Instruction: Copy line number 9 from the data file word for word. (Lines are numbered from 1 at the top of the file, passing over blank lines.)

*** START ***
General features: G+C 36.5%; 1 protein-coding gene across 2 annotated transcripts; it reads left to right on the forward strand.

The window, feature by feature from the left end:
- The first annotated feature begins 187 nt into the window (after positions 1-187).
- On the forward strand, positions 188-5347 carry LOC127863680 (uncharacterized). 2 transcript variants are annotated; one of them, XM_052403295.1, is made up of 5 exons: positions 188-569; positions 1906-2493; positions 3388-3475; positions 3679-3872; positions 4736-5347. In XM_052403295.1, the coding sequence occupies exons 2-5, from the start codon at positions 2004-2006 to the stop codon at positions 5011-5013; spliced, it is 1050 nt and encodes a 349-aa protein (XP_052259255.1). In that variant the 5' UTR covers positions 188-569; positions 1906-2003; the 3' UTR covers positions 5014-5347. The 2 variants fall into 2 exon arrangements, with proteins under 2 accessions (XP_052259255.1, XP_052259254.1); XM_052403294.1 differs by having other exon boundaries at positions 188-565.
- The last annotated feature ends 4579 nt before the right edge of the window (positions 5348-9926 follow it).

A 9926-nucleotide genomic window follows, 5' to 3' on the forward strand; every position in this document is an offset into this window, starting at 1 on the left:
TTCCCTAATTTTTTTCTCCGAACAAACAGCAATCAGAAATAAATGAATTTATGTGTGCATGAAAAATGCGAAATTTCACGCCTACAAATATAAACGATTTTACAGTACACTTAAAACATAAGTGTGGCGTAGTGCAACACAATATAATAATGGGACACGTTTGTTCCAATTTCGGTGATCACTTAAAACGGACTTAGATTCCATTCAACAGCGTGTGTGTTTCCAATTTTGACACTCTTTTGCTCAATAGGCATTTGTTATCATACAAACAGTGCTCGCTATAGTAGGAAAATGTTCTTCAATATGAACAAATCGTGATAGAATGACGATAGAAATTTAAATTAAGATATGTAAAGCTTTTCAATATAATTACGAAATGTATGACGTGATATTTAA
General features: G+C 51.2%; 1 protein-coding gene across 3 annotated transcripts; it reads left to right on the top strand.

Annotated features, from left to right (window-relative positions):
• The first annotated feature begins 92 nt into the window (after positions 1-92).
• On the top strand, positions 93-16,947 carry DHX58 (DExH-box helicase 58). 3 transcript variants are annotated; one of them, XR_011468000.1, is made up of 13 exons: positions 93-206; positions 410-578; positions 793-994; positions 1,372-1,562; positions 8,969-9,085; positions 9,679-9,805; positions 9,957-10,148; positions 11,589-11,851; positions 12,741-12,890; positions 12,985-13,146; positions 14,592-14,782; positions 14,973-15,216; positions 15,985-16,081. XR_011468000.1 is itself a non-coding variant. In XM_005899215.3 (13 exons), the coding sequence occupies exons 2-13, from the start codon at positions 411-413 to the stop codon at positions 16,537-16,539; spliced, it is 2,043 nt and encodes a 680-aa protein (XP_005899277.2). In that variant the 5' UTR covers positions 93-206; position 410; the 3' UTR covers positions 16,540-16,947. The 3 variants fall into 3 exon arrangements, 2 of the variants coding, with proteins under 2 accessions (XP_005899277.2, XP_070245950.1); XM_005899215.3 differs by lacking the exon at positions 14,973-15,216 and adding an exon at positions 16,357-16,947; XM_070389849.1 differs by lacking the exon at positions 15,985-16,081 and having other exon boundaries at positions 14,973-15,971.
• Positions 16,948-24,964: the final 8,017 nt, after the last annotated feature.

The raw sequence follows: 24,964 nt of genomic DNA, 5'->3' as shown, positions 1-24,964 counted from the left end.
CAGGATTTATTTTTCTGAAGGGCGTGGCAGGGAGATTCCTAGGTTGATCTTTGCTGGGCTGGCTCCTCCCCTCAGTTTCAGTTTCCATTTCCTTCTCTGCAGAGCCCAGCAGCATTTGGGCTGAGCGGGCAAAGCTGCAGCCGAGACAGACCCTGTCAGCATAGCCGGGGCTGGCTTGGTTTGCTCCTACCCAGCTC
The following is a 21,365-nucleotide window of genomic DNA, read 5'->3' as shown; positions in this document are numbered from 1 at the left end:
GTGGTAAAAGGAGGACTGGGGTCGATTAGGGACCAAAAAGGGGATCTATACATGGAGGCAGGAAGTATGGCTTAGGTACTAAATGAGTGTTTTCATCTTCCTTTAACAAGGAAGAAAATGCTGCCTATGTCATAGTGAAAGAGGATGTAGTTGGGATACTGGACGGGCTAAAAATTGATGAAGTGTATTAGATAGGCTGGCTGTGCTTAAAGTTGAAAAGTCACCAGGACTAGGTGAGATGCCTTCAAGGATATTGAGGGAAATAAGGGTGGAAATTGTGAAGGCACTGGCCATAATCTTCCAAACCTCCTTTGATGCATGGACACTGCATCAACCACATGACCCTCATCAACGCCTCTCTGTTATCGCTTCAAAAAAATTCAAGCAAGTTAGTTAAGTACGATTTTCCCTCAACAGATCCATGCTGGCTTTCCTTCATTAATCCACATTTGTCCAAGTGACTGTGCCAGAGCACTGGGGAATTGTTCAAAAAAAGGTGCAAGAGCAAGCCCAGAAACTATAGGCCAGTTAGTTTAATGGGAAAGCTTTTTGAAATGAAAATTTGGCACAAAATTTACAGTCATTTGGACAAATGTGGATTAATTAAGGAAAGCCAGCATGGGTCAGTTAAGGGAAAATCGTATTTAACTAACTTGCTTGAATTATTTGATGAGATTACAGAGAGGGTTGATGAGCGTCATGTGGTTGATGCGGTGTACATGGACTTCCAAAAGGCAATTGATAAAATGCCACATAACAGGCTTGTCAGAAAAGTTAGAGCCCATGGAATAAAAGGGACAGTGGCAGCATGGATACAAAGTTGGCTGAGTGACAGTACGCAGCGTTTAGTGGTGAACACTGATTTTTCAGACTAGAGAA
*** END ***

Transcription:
Annotated features, from left to right (window-relative positions):